By LYNETTE HAALAND, Four Points News
Wal-Mart Stores Inc. announced Friday its plans to close 269 stores including the Four Points Walmart Supercenter, which affects more than 260 employees and businesses including Four Points Family Vision.
Business owner and optometrist Sherry Salkhordeh — a Steiner Ranch resident, wife and mother of three — is still in shock from the announcement on Friday, when she found out about an hour before it was released to the public.
The Walmart district manager called Salkhordeh, owner of Four Points Family Vision, on Thursday night and set an 8 a.m. meeting with her. She asked if there was anything bad but the manager said, “you’re not in trouble, you’re one of the best doctors (we have in Austin.) I wouldn’t call if it wasn’t really important,” the Walmart manager told her.
The next morning at that meeting, the Walmart manager told Salkhordeh about the closing of 154 stores in the U.S. including the local Four Points store.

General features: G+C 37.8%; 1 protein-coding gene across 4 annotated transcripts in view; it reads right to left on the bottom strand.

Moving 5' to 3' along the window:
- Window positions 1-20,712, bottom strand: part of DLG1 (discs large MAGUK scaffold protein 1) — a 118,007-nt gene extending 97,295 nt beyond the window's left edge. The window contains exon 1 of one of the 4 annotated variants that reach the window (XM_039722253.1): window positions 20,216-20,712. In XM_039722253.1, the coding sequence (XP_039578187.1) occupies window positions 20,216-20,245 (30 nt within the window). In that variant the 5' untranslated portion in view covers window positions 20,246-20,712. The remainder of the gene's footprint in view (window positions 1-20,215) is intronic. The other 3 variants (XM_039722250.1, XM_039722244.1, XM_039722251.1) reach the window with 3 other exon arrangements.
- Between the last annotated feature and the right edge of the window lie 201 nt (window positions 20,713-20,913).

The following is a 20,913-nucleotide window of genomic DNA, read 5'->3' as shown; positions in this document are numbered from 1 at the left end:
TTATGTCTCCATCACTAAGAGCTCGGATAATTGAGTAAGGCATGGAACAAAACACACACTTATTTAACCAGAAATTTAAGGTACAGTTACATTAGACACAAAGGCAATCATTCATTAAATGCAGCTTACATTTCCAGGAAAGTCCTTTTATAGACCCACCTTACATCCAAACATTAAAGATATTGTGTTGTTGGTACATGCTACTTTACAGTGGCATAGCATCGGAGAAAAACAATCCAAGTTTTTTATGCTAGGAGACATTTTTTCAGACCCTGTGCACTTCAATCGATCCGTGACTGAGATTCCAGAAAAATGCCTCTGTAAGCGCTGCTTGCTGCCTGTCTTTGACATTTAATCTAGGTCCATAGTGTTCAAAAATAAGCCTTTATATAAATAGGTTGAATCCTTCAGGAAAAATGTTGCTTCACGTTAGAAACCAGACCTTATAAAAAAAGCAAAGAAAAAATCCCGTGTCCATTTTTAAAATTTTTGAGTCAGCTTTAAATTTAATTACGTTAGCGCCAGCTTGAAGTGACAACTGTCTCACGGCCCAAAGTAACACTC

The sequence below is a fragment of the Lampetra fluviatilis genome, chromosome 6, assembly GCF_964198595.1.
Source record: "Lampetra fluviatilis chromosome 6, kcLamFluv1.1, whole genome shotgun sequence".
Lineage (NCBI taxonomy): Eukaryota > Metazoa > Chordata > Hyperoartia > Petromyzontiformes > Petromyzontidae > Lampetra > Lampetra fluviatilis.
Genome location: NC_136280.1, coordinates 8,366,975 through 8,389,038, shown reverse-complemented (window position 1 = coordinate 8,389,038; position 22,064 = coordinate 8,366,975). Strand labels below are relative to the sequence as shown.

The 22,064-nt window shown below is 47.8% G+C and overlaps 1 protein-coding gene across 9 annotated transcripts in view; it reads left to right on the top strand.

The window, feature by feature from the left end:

She was blindsided.
“It’s just not right, they should’ve given me notice,” she said. “Why they would do that… because I’ve built my practice and am working really hard.”
The Walmart district manager gave Salkhordeh reasons behind the closures.
“They’re all in high-end places,” he told her, where the community seems to do more shopping with Amazon and other online sites. “Rich neighborhoods don’t shop at Walmarts as much, and this place is losing a lot of money,” Salkhordeh said.
Four Points Walmart Supercenter opened on Jan. 22, 2007 and now 9 years later, it is closing along with Walmart’s biggest round of store closing ever, according to Anne Hatfield, Walmart spokesperson.